Lesbians likelier to binge drink and take drugs
Lesbian and bisexual women are more likely to use drugs and binge drink than the general population, a new survey has revealed
The WA Lesbian and Bisexual Women’s Health survey, conducted by the university’s WA Centre for Health Promotion Research, found this group’s use of legal and illegal drugs was higher than the general community and they were reluctant to get pap smears.
Jude Comfort, from WACHPR, said some of the key findings could surprise or alarm the lesbian, gay, bisexual, transgender and intersex community.
“The findings all help in building a picture of the community and provide direction to work with this community to improve their health,” WAtoday quoted her as saying.
The survey found 27 percent of respondents had never had a pap smear and a further 8 percent had last one more than three years ago.
“This is an important screening tool for cervical cancer. The numbers suggest a poor understanding that lesbians need pap smears,” Comfort said.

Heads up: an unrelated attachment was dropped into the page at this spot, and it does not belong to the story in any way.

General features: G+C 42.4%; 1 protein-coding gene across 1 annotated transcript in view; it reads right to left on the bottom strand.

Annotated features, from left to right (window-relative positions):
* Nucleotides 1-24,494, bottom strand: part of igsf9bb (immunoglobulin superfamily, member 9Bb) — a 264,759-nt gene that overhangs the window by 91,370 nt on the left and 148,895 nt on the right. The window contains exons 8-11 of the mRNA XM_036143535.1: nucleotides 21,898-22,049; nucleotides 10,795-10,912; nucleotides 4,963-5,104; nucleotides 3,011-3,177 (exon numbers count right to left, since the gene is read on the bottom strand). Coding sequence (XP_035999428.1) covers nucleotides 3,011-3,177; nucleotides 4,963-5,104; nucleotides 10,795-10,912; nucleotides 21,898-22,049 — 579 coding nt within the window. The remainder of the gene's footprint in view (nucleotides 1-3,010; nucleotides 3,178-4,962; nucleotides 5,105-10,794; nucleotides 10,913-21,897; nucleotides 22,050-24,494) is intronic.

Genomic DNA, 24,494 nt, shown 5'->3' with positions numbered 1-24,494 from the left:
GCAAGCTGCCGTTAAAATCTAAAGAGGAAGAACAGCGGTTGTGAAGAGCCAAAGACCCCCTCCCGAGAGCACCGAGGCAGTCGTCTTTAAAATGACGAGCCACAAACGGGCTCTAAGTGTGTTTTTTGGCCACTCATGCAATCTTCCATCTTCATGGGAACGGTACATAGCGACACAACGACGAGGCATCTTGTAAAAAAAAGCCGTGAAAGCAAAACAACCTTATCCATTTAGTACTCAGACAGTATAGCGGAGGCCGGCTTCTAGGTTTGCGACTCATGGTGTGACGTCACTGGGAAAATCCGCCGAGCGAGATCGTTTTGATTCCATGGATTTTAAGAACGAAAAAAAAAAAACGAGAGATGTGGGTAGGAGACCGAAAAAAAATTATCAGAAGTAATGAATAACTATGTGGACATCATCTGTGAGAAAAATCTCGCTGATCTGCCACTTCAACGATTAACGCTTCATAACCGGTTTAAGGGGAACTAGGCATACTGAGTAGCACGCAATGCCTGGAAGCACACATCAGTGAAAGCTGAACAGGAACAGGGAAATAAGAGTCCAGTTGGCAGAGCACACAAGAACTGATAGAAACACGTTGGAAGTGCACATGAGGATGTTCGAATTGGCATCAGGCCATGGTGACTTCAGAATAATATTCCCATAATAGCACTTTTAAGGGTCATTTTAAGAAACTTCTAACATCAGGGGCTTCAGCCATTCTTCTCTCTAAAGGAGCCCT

According to the survey, lesbian and bisexual women use legal and illegal drugs at higher rates than the general community.
A third of respondents reported smoking tobacco, which included 43 percent of 16 to 24 year olds. Nationally, 15 percent of Australians smoke.
“Smoking rates that are twice the national average are a huge concern especially as tobacco smoking is the single most preventable cause of ill health and death in Australia,” Comfort said.
She said alcohol was the other drug widely used.
The research found that while lesbian people were just as likely to drink as the wider population, levels of risky drinking were higher.
Almost half of the respondents indicated they drank more than the National Health Medical Research Council guidelines recommended to reduce the lifetime risk of alcohol related disease or injury.
Nearly one third drank at levels considered risky on a single drinking occasion, also known as “binge drinking.”
“In the six months prior to the survey nearly half of the women had used an illicit drug – 36 per cent had used cannabis, 18 per cent ecstasy and 16 per cent speed. Again these figures are higher than the broader community,” Comfort said.
The survey also showed 35 percent of women reported they had experienced some kind of anti-LGBTI behaviour in the preceding year and more than 20 percent had experienced domestic violence with a female partner.
Almost 900 women were surveyed as part of the research with the average age of respondents being 26.
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